Ok, this is it: the annual early August extravaganza at the firehouse on Jessup Avenue this Sunday, August 6, giving all local residents the chance to show their support for the brave and dedicated men and women of the all-volunteer Quogue Fire Department—in person with all generations of the family from 4 to 6 p.m., by making a donation to the department’s annual fund drive, or, ideally, both.
There will be food, refreshments, demonstrations, fire engine rides and much more, including a chance to meet, mix and mingle with many of the volunteers and also your friends and neighbors who enjoy such an enviable sense of security due to the protection afforded them by the members of the QFD.
Foreign Policy Association Great Decisions Program
There is a temptation in some quarters to think of Quogue as a tiny enclave set off from the “real” world and all its hubbub, uproar, and many challenges and threats to serenity and well-being. While this is blessedly and thankfully true in many respects, never let it be said that the residents of our village don’t think, and in many cases act, globally.
One case in point would be the discussions sponsored by the Foreign Policy Association on important topics with broad geopolitical implications.
“The Effect of U.S. Petroleum Security on Foreign Policy” is the topic for the next Foreign Policy Association Great Decisions Discussion, slated at the Quogue Library on Saturday, August 5, at 5 p.m.
For 45 years, the U.S. has alternated between periods of energy security and insecurity, sometimes able to wield petroleum as a useful instrument of foreign policy, sometimes not. Despite the so-called “energy revolution,” the U.S. today is by no means disentangled from foreign dependence and global trends.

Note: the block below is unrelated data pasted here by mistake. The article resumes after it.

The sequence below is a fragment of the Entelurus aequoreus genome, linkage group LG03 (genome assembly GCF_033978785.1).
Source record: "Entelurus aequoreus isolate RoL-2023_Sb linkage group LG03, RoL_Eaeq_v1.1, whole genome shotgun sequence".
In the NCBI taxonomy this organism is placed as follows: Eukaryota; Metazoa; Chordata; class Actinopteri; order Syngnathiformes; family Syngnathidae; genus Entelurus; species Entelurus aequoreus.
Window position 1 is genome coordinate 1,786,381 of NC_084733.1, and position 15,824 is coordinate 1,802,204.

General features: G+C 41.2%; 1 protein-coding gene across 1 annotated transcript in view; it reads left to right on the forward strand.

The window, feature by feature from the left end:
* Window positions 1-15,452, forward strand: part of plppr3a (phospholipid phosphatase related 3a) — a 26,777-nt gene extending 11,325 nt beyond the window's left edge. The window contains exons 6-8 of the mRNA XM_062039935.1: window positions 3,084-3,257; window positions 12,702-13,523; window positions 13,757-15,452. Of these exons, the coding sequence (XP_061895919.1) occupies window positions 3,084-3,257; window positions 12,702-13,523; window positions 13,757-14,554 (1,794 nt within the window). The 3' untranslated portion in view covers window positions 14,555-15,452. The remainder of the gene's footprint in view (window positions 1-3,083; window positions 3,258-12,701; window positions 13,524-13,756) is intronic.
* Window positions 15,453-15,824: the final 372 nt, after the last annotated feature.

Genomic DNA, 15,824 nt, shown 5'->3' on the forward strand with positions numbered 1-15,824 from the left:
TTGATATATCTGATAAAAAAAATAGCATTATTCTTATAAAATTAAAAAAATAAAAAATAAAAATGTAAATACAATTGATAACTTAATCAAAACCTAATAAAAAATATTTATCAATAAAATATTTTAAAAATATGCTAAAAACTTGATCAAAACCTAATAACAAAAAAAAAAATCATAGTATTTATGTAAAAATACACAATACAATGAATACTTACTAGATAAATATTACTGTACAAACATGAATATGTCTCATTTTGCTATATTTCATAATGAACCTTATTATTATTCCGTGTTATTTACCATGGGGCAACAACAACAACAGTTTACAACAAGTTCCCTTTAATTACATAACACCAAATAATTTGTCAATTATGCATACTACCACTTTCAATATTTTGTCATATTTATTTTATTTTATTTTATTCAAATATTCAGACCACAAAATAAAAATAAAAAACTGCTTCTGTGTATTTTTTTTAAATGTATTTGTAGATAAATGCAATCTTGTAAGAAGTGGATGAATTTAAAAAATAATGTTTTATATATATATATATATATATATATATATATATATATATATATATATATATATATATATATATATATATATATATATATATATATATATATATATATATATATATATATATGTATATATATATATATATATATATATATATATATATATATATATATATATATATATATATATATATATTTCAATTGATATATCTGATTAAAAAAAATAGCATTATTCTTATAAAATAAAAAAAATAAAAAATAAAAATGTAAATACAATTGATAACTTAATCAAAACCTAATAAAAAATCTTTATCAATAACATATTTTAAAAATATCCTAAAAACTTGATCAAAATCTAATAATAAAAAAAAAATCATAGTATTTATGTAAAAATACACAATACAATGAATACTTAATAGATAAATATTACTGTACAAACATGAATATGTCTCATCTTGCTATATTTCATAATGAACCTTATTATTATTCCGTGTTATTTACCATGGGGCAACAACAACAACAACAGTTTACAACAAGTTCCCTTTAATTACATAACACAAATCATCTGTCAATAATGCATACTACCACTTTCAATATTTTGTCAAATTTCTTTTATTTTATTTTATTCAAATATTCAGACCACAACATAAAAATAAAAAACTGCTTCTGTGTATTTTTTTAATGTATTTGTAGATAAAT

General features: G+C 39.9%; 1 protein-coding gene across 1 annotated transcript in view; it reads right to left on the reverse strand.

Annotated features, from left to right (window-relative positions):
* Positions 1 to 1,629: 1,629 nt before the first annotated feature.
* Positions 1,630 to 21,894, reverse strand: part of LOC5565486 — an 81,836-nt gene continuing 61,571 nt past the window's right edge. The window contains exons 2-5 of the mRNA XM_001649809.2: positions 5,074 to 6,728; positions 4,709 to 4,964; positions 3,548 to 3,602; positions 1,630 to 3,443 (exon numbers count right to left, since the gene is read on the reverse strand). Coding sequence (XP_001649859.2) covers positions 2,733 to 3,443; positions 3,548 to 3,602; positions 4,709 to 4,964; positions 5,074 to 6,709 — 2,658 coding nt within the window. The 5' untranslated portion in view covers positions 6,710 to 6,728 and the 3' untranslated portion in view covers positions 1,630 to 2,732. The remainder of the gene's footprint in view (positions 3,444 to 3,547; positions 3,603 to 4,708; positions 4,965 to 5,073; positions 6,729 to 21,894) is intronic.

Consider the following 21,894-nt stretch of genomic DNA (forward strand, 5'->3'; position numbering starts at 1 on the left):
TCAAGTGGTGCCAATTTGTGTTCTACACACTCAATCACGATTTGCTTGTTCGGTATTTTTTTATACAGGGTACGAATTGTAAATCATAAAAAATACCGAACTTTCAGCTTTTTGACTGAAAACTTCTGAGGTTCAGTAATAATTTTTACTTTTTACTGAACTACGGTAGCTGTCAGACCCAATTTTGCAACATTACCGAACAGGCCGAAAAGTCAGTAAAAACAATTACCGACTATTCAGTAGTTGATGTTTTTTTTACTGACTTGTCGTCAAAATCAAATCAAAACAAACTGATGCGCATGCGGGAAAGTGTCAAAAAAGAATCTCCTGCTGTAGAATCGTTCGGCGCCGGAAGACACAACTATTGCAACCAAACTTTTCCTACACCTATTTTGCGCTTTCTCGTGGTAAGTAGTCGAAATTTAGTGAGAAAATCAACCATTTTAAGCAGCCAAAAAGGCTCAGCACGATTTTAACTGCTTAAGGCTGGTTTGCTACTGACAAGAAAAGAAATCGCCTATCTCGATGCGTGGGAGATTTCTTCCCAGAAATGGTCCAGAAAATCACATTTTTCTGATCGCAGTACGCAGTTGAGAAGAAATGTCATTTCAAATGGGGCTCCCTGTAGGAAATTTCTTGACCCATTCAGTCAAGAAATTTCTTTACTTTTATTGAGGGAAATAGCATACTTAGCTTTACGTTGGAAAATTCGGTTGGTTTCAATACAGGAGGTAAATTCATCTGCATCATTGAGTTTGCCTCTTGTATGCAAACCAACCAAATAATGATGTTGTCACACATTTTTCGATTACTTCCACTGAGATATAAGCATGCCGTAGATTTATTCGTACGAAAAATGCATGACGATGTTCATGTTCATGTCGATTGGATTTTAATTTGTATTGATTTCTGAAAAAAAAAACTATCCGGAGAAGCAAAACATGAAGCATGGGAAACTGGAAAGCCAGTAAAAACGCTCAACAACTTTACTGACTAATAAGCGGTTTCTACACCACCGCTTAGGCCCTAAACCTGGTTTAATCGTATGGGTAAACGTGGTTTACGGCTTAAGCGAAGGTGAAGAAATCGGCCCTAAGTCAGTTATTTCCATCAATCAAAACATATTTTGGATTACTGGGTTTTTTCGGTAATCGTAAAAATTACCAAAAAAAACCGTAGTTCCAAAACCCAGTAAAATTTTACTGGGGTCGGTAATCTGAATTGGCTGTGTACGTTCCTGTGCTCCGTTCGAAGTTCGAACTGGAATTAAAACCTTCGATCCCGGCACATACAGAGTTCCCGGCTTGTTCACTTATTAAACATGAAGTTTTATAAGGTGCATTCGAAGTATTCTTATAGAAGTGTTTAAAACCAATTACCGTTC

In order to be successful, policymakers must recognize the security issues associated with petroleum supplies and patterns in the relationship between petroleum and foreign policy.
The mission of the Foreign Policy Association today, as it has been throughout its 99-year history, is to serve as a catalyst for developing awareness, understanding, and informed opinion on U.S. foreign policy and global issues. Through its balanced, nonpartisan programs and publications, the FPA encourages citizens to participate in the foreign policy process.
The Foreign Policy Association Great Decisions Discussion program provides background information and policy options for the eight most critical issues facing America each year, serving as the focal text for discussion groups across the country. For more information, visit www.greatdecisions.org. Call the library at 631-653-4224 to sign up.
Chris Whipple at “Conversations with the Author” Series
Another example of how local residents engage with national and international issues can be found in some of the different programs sponsored by the Quogue Library. There could be no more timely speaker for the library’s Conversations with the Author summer series, for example, than the frequent cable news show guest Chris Whipple, author of “The Gatekeepers: How the White House Chiefs of Staff Define Every Presidency,” on Sunday, August 6, at 5 p.m.
In addition to being an acclaimed writer, Mr. Whipple is a journalist, documentary filmmaker, and speaker. A multiple Peabody and Emmy Award-winning producer at CBS’s “60 Minutes” and ABC’s “Primetime,” he is the chief executive officer of CCWHIP Productions. Most recently, he was the executive producer and writer of Showtime’s “The Spymasters: CIA in the Crosshairs.”
Tickets are $20 and are on sale now, and patrons are advised that tickets may not be still available at the door on the day of the lectures. For more information, call 631-653-4224, ext. 101.